PurposeThe purpose of this paper is fourfold: to experimentally determine the standby thermal energy losses in various hot water cylinders in both scenarios, without isotherm blanket installation and with isotherm blanket installation; to analytically evaluate the performance of either the geyser, split- or integrated-type ASHP water heaters based on the number of heating up cycles and total electrical energy consumptions over a 24-h period without isotherm blankets and with isotherm blankets installed; to demonstrate the impact of the electrical energy factors of the split- and integrated-type ASHP water heaters under both the scenarios (without and with the isotherm blankets installed); and to use statistical tests (one way ANOVA and multiple comparison procedure tests) to verify whether any significant difference in the standby thermal energy losses occurred for each of the heating devices under both the scenarios.Design/methodology/approachThe methodology was divided into monitoring of the performance of the electrical energy consumptions and ambient conditions of the hot water heating technologies without isotherm blanket installation and with isotherm blanket installation.FindingsThe results reveal that the average standby thermal energy loss of the geyser without the installation of an isotherm blanket was 2.5 kWh. And this standby loss can be reduced to over 18.5 per cent by just installing a 40-mm thick isotherm blanket on the tank. The statistical tests show a significant mean difference in the group electrical energy consumed to compensate for the standby losses under both scenarios. In contrast, the average standby thermal energy losses for the split- and integrated-type ASHP water heaters were 1.33 kWh and 0.92 kWh, respectively. There was a reduction of 15.5 per cent and 3.5 per cent in the electrical energy consumed in compensating for standby losses for both the split and integrated types, respectively, but there was no significant mean difference in the standby losses under both scenarios for the two systems. Again, without any loss of generality, the electrical energy factor of both the ASHP water heaters decreased upon installation of the isotherm blanks.Research limitations/implicationsThe experiments were conducted only for a 150-L geyser and 150-L split- and integrated-type ASHP water heaters. The category of the different types of ASHP water heaters was limited to one because of the cost implication.Practical implicationsThe experiments were not conducted with various hot water storage tanks installed in different positions (roof, inside or outside of a building wall, etc.) so that actual real-life observations could be obtained. The challenges of easy disassembling and deployment of systems and DAS to different positions were also a real concern.Social implicationsThe findings can help homeowners and ESCO in deciding whether to install isotherm blankets on storage tanks of ASHP water heaters on the basis of the impact of standby losses and its potential viability.Originality/valueThe experimental design and methodology are the first of its kind to be conducted in South Africa. The results and interpretation were obtained from original data collected from a set of experiments conducted. The findings also show that the installation of isotherm blanket on an electric geyser can result in a significant mean reduction in the standby losses. In contrast, an installation of the isotherm blankets on the storage tanks of ASHP water heaters can reduce the standby losses, but there exists no significant mean difference.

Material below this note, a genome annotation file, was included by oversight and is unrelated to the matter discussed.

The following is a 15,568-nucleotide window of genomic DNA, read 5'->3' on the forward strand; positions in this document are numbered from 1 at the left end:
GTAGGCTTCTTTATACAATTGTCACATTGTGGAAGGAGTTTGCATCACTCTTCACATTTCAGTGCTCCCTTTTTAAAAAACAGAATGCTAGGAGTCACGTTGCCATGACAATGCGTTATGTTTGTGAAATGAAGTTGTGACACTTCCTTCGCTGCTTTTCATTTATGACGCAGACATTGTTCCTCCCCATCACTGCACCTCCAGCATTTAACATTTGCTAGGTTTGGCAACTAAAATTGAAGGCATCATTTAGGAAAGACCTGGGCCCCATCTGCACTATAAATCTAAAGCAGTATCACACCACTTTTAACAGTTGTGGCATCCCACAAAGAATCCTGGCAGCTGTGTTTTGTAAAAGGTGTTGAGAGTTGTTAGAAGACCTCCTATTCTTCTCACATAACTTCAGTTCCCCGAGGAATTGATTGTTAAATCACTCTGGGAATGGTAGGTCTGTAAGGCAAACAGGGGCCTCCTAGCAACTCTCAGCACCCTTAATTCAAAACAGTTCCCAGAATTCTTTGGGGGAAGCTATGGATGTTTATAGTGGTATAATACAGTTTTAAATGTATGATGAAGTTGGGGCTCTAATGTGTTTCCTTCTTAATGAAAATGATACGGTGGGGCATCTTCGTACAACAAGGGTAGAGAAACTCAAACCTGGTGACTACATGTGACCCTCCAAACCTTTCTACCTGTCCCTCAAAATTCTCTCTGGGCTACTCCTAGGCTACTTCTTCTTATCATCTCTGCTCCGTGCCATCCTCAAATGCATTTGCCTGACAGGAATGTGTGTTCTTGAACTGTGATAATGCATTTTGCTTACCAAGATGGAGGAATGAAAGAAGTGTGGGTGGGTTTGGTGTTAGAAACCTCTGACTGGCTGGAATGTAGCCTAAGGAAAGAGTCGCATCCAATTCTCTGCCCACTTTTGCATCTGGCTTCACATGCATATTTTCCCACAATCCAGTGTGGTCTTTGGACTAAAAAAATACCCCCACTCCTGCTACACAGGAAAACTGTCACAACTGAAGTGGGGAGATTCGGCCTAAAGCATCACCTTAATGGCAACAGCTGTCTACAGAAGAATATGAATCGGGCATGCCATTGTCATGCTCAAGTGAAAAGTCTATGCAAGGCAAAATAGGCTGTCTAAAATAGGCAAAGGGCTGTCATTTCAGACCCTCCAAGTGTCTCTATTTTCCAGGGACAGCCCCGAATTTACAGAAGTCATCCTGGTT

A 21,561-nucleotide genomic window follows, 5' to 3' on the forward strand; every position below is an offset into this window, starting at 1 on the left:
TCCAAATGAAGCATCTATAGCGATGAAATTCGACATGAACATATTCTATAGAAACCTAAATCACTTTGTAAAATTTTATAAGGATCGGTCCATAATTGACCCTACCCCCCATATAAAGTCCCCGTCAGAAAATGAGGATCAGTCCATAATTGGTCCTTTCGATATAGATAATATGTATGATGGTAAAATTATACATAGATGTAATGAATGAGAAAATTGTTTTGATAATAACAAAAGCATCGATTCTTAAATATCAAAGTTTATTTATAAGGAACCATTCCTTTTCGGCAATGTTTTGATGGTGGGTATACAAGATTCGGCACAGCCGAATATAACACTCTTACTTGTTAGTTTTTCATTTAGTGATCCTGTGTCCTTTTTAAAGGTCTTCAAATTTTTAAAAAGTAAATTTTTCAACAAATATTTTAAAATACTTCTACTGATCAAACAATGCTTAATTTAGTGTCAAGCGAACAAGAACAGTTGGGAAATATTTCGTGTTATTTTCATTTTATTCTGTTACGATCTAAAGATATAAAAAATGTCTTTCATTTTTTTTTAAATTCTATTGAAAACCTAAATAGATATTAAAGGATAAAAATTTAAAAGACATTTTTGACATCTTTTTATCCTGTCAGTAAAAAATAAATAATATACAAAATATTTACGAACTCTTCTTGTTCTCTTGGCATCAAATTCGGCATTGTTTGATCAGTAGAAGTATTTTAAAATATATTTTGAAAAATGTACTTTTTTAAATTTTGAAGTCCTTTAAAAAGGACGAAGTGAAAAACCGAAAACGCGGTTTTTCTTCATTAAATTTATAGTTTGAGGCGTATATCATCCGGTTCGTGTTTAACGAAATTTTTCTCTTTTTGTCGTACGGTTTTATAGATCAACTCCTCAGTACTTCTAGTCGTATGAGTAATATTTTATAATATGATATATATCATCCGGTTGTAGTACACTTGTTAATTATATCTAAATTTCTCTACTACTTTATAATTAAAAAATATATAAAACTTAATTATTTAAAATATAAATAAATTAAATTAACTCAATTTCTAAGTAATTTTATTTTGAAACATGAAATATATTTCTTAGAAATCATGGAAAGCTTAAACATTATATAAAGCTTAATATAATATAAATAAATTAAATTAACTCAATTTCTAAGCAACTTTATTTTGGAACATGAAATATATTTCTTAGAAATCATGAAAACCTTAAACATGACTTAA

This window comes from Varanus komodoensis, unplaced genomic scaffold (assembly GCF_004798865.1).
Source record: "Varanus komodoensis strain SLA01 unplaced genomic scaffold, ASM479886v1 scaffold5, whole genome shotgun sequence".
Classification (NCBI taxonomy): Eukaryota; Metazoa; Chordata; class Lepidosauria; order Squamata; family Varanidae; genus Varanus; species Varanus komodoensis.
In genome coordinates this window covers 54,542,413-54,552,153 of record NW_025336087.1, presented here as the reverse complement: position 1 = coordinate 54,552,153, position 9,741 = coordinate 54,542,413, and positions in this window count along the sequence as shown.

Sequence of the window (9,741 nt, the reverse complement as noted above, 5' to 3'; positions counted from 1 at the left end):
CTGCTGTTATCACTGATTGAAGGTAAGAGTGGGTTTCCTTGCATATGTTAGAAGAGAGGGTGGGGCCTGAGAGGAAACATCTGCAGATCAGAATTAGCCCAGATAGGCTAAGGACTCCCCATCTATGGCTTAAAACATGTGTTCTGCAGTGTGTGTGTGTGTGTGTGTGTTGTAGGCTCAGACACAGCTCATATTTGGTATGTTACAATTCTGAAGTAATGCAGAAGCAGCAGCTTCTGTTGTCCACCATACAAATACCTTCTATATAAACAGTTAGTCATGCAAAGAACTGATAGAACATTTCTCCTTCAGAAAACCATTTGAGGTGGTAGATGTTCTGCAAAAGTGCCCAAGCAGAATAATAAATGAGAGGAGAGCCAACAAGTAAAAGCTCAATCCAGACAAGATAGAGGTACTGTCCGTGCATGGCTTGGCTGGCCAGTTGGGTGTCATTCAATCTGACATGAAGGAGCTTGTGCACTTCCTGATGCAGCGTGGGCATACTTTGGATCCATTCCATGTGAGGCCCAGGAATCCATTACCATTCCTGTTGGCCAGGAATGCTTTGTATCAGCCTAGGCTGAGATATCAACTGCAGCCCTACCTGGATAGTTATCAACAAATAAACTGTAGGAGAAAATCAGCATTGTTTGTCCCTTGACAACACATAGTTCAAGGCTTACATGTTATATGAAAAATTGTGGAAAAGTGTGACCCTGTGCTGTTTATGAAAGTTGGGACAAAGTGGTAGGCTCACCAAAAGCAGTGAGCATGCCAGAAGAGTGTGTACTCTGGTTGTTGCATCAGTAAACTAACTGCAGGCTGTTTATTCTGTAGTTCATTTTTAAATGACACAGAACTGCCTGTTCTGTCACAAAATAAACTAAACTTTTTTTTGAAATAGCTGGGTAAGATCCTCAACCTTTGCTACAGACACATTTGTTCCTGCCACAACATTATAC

Journal of Engineering, Design and Technology – Emerald Publishing
Published: Oct 9, 2018
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